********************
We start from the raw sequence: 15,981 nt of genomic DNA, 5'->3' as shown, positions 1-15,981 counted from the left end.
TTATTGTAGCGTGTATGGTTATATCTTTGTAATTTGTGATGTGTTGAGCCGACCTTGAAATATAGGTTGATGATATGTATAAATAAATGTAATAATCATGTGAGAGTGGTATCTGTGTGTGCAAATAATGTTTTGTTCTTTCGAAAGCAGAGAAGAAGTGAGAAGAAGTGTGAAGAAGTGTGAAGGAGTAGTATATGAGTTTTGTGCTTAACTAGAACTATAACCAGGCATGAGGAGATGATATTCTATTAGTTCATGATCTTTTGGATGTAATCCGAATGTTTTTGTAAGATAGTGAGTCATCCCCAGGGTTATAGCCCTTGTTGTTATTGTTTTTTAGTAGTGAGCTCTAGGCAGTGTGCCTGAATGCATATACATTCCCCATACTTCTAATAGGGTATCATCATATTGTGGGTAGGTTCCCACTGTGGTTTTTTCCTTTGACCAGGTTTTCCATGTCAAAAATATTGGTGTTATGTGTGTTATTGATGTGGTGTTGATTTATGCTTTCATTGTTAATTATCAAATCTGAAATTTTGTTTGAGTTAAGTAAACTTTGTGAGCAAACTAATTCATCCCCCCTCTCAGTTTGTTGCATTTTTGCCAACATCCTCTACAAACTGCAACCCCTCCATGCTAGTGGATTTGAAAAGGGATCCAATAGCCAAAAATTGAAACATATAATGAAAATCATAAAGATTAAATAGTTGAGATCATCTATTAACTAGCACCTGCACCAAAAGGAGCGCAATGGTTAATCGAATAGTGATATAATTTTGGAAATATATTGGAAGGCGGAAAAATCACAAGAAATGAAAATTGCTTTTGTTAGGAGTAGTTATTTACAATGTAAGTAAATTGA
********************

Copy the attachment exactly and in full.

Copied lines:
We start from the raw sequence: 15,981 nt of genomic DNA, 5'->3' as shown, positions 1-15,981 counted from the left end.
TTATTGTAGCGTGTATGGTTATATCTTTGTAATTTGTGATGTGTTGAGCCGACCTTGAAATATAGGTTGATGATATGTATAAATAAATGTAATAATCATGTGAGAGTGGTATCTGTGTGTGCAAATAATGTTTTGTTCTTTCGAAAGCAGAGAAGAAGTGAGAAGAAGTGTGAAGAAGTGTGAAGGAGTAGTATATGAGTTTTGTGCTTAACTAGAACTATAACCAGGCATGAGGAGATGATATTCTATTAGTTCATGATCTTTTGGATGTAATCCGAATGTTTTTGTAAGATAGTGAGTCATCCCCAGGGTTATAGCCCTTGTTGTTATTGTTTTTTAGTAGTGAGCTCTAGGCAGTGTGCCTGAATGCATATACATTCCCCATACTTCTAATAGGGTATCATCATATTGTGGGTAGGTTCCCACTGTGGTTTTTTCCTTTGACCAGGTTTTCCATGTCAAAAATATTGGTGTTATGTGTGTTATTGATGTGGTGTTGATTTATGCTTTCATTGTTAATTATCAAATCTGAAATTTTGTTTGAGTTAAGTAAACTTTGTGAGCAAACTAATTCATCCCCCCTCTCAGTTTGTTGCATTTTTGCCAACATCCTCTACAAACTGCAACCCCTCCATGCTAGTGGATTTGAAAAGGGATCCAATAGCCAAAAATTGAAACATATAATGAAAATCATAAAGATTAAATAGTTGAGATCATCTATTAACTAGCACCTGCACCAAAAGGAGCGCAATGGTTAATCGAATAGTGATATAATTTTGGAAATATATTGGAAGGCGGAAAAATCACAAGAAATGAAAATTGCTTTTGTTAGGAGTAGTTATTTACAATGTAAGTAAATTGA